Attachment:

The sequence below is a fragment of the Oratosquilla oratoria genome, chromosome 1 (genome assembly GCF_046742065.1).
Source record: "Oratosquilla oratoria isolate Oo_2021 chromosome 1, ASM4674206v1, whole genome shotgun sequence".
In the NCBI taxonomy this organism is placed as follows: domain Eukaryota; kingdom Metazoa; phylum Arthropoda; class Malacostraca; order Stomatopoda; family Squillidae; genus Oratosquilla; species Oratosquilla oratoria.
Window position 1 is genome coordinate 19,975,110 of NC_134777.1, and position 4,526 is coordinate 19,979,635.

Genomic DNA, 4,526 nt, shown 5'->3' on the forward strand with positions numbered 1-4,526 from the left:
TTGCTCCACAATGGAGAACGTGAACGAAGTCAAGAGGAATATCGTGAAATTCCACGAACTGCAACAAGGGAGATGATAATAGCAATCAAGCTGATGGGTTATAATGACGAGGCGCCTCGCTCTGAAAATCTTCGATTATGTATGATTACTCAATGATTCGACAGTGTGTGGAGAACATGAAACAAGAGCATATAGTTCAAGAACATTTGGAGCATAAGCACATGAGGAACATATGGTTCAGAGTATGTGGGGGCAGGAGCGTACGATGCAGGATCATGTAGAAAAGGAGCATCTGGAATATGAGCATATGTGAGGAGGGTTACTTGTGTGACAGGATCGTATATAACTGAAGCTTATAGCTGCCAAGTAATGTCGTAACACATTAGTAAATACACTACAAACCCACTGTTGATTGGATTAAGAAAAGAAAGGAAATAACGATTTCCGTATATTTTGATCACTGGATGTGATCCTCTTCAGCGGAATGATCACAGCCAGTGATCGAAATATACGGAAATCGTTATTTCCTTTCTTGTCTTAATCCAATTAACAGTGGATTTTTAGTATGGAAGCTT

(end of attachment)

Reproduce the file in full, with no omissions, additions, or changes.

The sequence below is a fragment of the Oratosquilla oratoria genome, chromosome 1 (genome assembly GCF_046742065.1).
Source record: "Oratosquilla oratoria isolate Oo_2021 chromosome 1, ASM4674206v1, whole genome shotgun sequence".
In the NCBI taxonomy this organism is placed as follows: domain Eukaryota; kingdom Metazoa; phylum Arthropoda; class Malacostraca; order Stomatopoda; family Squillidae; genus Oratosquilla; species Oratosquilla oratoria.
Window position 1 is genome coordinate 19,975,110 of NC_134777.1, and position 4,526 is coordinate 19,979,635.

Genomic DNA, 4,526 nt, shown 5'->3' on the forward strand with positions numbered 1-4,526 from the left:
TTGCTCCACAATGGAGAACGTGAACGAAGTCAAGAGGAATATCGTGAAATTCCACGAACTGCAACAAGGGAGATGATAATAGCAATCAAGCTGATGGGTTATAATGACGAGGCGCCTCGCTCTGAAAATCTTCGATTATGTATGATTACTCAATGATTCGACAGTGTGTGGAGAACATGAAACAAGAGCATATAGTTCAAGAACATTTGGAGCATAAGCACATGAGGAACATATGGTTCAGAGTATGTGGGGGCAGGAGCGTACGATGCAGGATCATGTAGAAAAGGAGCATCTGGAATATGAGCATATGTGAGGAGGGTTACTTGTGTGACAGGATCGTATATAACTGAAGCTTATAGCTGCCAAGTAATGTCGTAACACATTAGTAAATACACTACAAACCCACTGTTGATTGGATTAAGAAAAGAAAGGAAATAACGATTTCCGTATATTTTGATCACTGGATGTGATCCTCTTCAGCGGAATGATCACAGCCAGTGATCGAAATATACGGAAATCGTTATTTCCTTTCTTGTCTTAATCCAATTAACAGTGGATTTTTAGTATGGAAGCTT